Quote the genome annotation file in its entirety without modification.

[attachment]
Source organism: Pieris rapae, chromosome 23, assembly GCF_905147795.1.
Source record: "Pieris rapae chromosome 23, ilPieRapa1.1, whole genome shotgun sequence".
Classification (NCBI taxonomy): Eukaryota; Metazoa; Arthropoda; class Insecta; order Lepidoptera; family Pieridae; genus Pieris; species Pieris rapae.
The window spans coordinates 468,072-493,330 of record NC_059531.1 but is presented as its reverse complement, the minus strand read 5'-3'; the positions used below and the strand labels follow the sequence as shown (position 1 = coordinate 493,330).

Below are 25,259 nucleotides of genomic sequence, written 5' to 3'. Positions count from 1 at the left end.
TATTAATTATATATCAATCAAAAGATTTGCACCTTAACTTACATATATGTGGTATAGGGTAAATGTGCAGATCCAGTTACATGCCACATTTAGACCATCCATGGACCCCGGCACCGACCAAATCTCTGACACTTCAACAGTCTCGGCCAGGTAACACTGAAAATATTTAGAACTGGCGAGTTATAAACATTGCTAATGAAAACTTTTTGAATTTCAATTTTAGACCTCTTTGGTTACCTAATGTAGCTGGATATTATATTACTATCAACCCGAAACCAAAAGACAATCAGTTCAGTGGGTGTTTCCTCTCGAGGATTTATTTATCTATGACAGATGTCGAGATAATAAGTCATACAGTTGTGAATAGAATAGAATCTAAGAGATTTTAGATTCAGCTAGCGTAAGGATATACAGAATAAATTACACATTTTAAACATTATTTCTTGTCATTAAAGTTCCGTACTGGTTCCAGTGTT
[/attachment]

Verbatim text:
Source organism: Pieris rapae, chromosome 23, assembly GCF_905147795.1.
Source record: "Pieris rapae chromosome 23, ilPieRapa1.1, whole genome shotgun sequence".
Classification (NCBI taxonomy): Eukaryota; Metazoa; Arthropoda; class Insecta; order Lepidoptera; family Pieridae; genus Pieris; species Pieris rapae.
The window spans coordinates 468,072-493,330 of record NC_059531.1 but is presented as its reverse complement, the minus strand read 5'-3'; the positions used below and the strand labels follow the sequence as shown (position 1 = coordinate 493,330).

Below are 25,259 nucleotides of genomic sequence, written 5' to 3'. Positions count from 1 at the left end.
TATTAATTATATATCAATCAAAAGATTTGCACCTTAACTTACATATATGTGGTATAGGGTAAATGTGCAGATCCAGTTACATGCCACATTTAGACCATCCATGGACCCCGGCACCGACCAAATCTCTGACACTTCAACAGTCTCGGCCAGGTAACACTGAAAATATTTAGAACTGGCGAGTTATAAACATTGCTAATGAAAACTTTTTGAATTTCAATTTTAGACCTCTTTGGTTACCTAATGTAGCTGGATATTATATTACTATCAACCCGAAACCAAAAGACAATCAGTTCAGTGGGTGTTTCCTCTCGAGGATTTATTTATCTATGACAGATGTCGAGATAATAAGTCATACAGTTGTGAATAGAATAGAATCTAAGAGATTTTAGATTCAGCTAGCGTAAGGATATACAGAATAAATTACACATTTTAAACATTATTTCTTGTCATTAAAGTTCCGTACTGGTTCCAGTGTT